Accommodation Levels for our Tours
The following is a general description of the different accommodation levels we use on our Thailand tours. Use it as a guide to help you choose the one that’s right for you. Regardless of the level, we consider atmosphere and location to be just as important as the quality of the room and when choosing hotels we always pick a good view over fancy decoration and most of our chosen hotels are in places convenient for late-night noshing and early morning strolls. We’ll never stick you out along a highway on the edge of town unless there’s no other option.
While we feel we’ve picked some very good accommodation options, we don’t mind discussing alternatives with you. Some people prefer staying in the countryside rather than the city. Perhaps, you really want a swimming pool, a bathtub, or a balcony. Or maybe you’d like your final night in Thailand to be at a truly luxurious resort. Feel free to discuss your preferences with us and we will substitute a different place.
Your lodging for the night will usually be the best hotel or resort available. Most of these would rank as three-star properties if they were located in Europe, though a few would earn four stars. Except for the Khao Yai National Park area, there are very few places in Isan that are truly luxurious. All of our chosen properties at the Deluxe level offer in-room wi-fi and most provide a choice of Thai and Western food in the restaurant. Many, but far from all, also feature leisure facilities like swimming pools, small fitness centers, and Thai massage. In many locations around Isan there are no hotels of this standard, in which case the best available hotel will fall into the Budget level described below, though we’ll get you the highest class room possible. The Pullman Raja Orchid, pictured here, is one of the best hotels in Isan, although the That Phanom Riverview Hotel is more typical of our Deluxe-level hotels. Breakfast at the hotel is included.
Plain but good sums it up most of the time. No flash, just clean and comfortable rooms, usually in a newly constructed building so there are few of the quirks prevalent in older properties. Some Budget-level hotels, however, do have attractive, stylish decoration. There are rarely extras like swimming pools or fitness equipment, but most rooms have free wi-fi and cable TV. Staff will speak, at best, very basic English. Rooms always have air-conditioning and hot-water showers. Most Budget-level hotels do not offer any food and breakfast is not included in the tour price so you’ll need to go out for your morning meal, although a few hotels will serve coffee, tea, juice, toast, and fruit. On most of our tours, the price difference between Budget level and Deluxe level is not very great. The Maneerote Hotel is typical of our Budget-level hotels.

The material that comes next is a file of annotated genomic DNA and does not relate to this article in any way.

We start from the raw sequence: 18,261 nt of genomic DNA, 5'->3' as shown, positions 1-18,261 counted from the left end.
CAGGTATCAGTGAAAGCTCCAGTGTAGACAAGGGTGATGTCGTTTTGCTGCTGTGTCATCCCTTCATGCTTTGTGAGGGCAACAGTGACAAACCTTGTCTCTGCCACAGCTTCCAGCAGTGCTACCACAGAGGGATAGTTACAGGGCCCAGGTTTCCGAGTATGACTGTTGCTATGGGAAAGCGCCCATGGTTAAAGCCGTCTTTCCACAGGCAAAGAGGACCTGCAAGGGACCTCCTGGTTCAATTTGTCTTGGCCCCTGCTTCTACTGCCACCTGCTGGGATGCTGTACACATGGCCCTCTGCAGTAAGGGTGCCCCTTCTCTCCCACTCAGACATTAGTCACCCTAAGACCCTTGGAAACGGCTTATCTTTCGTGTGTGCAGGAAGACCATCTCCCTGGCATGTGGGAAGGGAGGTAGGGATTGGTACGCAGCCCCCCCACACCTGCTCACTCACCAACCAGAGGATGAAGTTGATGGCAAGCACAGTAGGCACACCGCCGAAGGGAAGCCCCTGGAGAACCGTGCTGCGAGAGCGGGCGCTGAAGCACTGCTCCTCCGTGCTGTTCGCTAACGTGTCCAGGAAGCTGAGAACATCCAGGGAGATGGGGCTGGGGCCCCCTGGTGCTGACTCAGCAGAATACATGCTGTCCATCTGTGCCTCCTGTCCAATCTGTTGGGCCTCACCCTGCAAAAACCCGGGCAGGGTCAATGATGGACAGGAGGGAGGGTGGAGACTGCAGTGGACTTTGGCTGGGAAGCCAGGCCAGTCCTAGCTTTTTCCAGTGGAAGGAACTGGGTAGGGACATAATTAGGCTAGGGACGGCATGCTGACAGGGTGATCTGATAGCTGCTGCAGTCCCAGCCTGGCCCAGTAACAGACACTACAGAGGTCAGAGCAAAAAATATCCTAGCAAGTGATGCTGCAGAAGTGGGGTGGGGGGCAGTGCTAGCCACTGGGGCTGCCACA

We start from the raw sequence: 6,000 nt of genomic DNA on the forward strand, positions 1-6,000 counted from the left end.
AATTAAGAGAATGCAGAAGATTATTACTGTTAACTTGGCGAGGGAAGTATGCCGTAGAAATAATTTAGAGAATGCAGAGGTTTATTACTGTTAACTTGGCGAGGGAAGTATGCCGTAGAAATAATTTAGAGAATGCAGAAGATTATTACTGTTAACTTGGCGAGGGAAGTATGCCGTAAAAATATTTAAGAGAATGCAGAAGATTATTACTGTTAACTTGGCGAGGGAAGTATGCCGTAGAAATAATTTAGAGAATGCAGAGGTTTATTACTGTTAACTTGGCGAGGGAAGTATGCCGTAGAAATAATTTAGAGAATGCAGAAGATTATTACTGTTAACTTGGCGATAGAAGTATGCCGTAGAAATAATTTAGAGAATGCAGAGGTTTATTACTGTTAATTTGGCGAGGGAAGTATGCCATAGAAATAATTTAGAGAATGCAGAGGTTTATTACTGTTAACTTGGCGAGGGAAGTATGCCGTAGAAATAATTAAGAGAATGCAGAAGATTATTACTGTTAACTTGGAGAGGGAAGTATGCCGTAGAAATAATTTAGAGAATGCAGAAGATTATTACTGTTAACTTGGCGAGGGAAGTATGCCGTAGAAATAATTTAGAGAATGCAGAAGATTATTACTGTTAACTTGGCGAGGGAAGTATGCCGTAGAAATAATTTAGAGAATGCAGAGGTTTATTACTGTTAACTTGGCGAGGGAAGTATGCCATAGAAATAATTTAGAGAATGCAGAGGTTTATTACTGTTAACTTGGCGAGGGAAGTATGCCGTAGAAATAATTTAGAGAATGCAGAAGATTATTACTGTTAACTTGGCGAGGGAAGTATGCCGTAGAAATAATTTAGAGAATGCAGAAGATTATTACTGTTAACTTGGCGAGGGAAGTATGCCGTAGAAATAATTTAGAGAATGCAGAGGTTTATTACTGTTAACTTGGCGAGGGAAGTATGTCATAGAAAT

Most village homestay programs are aimed at Thai tour groups, so when foreigners come they are usually treated as honored guests. Homestay guest rooms are generally in a spare room in the family house, which is usually built of wood in the traditional style and will have a lot of character. Homestays may be a bit disorderly, but they are always clean. You’ll usually sleep on a mattress on the floor under a mosquito net and you’ll share the only bathroom with the family. Don’t expect internet access, air-conditioning, or hot showers (though these are available in some places), but your room will for sure have a fan. There’s unlikely to be any English spoken (unless you are staying at a teacher’s house) though your guide will be staying with you to translate when chatting with the family.
In Thailand, the line between guesthouse and homestay is often blurred and some small family-run guesthouses, like Baan Chang Ton, have genuine homestay atmospheres. The main differences with this kind of guesthouse is that you will probably have a bed rather than just a mattress, share the bathroom with fewer people, and won’t be expected to chat with the family nearly as much; although any conversation will certainly be welcomed.
“The temples and tours were great but my two home stays in farm village homes were the highlight of my trip with Isan Explorer. These home stays (not hostels or guest houses) for 1-2 people included dinner (I helped a bit in the preparation) with the host and neighborhood friends, overnight stay in the host’s home, and breakfast the next day. I was really treated as a guest in their home. Although brief, these home stays offered me a unique opportunity to meet Thai people and experience their food, warmth, and hospitality.”
Jim Deyrup – Florida, USA
Some towns don’t have a suitable homestay option, so even if you choose the Homestay level, on some nights you’ll be sleeping in regular hotels; usually the same one used for our Budget level. Also, most homestays are in villages well outside the city, so we sometimes have to make minor adjustments to the itinerary to accommodate this. Finally, please note that the village homestay option is generally a little more expensive than the Budget level because homestay includes breakfast and dinner at the home.
Many of our guests choose to use our Deluxe or Budget level, but add a homestay for one night of their tour.